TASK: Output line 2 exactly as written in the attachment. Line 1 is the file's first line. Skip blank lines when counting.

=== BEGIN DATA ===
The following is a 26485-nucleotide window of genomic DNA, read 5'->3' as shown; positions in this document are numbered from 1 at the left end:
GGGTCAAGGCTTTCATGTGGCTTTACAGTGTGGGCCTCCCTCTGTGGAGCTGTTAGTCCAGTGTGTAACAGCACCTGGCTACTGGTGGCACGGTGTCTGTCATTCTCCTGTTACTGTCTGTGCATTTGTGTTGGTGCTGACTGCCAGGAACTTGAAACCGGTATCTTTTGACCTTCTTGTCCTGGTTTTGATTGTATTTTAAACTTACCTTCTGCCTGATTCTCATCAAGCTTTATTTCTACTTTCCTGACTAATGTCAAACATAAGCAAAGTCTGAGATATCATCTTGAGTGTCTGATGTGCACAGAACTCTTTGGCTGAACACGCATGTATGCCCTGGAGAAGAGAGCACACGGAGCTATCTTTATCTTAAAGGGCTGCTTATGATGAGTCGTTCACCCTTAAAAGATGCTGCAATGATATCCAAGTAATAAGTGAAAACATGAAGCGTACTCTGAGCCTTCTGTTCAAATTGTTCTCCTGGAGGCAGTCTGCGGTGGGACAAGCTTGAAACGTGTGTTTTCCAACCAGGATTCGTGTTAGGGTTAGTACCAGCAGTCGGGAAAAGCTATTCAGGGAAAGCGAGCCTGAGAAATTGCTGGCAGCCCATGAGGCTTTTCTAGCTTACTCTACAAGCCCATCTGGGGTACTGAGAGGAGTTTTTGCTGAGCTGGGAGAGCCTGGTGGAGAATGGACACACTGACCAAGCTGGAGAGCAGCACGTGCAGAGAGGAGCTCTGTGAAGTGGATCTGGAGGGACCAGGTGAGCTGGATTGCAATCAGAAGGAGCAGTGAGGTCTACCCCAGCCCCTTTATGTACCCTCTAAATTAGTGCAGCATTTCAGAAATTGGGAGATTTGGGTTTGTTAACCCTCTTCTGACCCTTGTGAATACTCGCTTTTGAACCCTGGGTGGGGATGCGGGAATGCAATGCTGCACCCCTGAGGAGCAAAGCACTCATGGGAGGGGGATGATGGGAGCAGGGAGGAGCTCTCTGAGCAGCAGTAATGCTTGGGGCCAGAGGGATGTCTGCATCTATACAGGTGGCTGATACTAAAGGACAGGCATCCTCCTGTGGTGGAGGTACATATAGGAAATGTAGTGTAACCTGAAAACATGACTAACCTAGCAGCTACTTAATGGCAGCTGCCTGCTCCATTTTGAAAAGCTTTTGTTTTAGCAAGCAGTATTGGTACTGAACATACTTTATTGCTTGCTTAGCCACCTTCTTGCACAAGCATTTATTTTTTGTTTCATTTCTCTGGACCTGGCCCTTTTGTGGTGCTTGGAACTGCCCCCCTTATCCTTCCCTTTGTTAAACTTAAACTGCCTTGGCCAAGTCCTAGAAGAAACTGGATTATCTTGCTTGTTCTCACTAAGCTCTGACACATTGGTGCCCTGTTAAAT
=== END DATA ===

GGGTCAAGGCTTTCATGTGGCTTTACAGTGTGGGCCTCCCTCTGTGGAGCTGTTAGTCCAGTGTGTAACAGCACCTGGCTACTGGTGGCACGGTGTCTGTCATTCTCCTGTTACTGTCTGTGCATTTGTGTTGGTGCTGACTGCCAGGAACTTGAAACCGGTATCTTTTGACCTTCTTGTCCTGGTTTTGATTGTATTTTAAACTTACCTTCTGCCTGATTCTCATCAAGCTTTATTTCTACTTTCCTGACTAATGTCAAACATAAGCAAAGTCTGAGATATCATCTTGAGTGTCTGATGTGCACAGAACTCTTTGGCTGAACACGCATGTATGCCCTGGAGAAGAGAGCACACGGAGCTATCTTTATCTTAAAGGGCTGCTTATGATGAGTCGTTCACCCTTAAAAGATGCTGCAATGATATCCAAGTAATAAGTGAAAACATGAAGCGTACTCTGAGCCTTCTGTTCAAATTGTTCTCCTGGAGGCAGTCTGCGGTGGGACAAGCTTGAAACGTGTGTTTTCCAACCAGGATTCGTGTTAGGGTTAGTACCAGCAGTCGGGAAAAGCTATTCAGGGAAAGCGAGCCTGAGAAATTGCTGGCAGCCCATGAGGCTTTTCTAGCTTACTCTACAAGCCCATCTGGGGTACTGAGAGGAGTTTTTGCTGAGCTGGGAGAGCCTGGTGGAGAATGGACACACTGACCAAGCTGGAGAGCAGCACGTGCAGAGAGGAGCTCTGTGAAGTGGATCTGGAGGGACCAGGTGAGCTGGATTGCAATCAGAAGGAGCAGTGAGGTCTACCCCAGCCCCTTTATGTACCCTCTAAATTAGTGCAGCATTTCAGAAATTGGGAGATTTGGGTTTGTTAACCCTCTTCTGACCCTTGTGAATACTCGCTTTTGAACCCTGGGTGGGGATGCGGGAATGCAATGCTGCACCCCTGAGGAGCAAAGCACTCATGGGAGGGGGATGATGGGAGCAGGGAGGAGCTCTCTGAGCAGCAGTAATGCTTGGGGCCAGAGGGATGTCTGCATCTATACAGGTGGCTGATACTAAAGGACAGGCATCCTCCTGTGGTGGAGGTACATATAGGAAATGTAGTGTAACCTGAAAACATGACTAACCTAGCAGCTACTTAATGGCAGCTGCCTGCTCCATTTTGAAAAGCTTTTGTTTTAGCAAGCAGTATTGGTACTGAACATACTTTATTGCTTGCTTAGCCACCTTCTTGCACAAGCATTTATTTTTTGTTTCATTTCTCTGGACCTGGCCCTTTTGTGGTGCTTGGAACTGCCCCCCTTATCCTTCCCTTTGTTAAACTTAAACTGCCTTGGCCAAGTCCTAGAAGAAACTGGATTATCTTGCTTGTTCTCACTAAGCTCTGACACATTGGTGCCCTGTTAAAT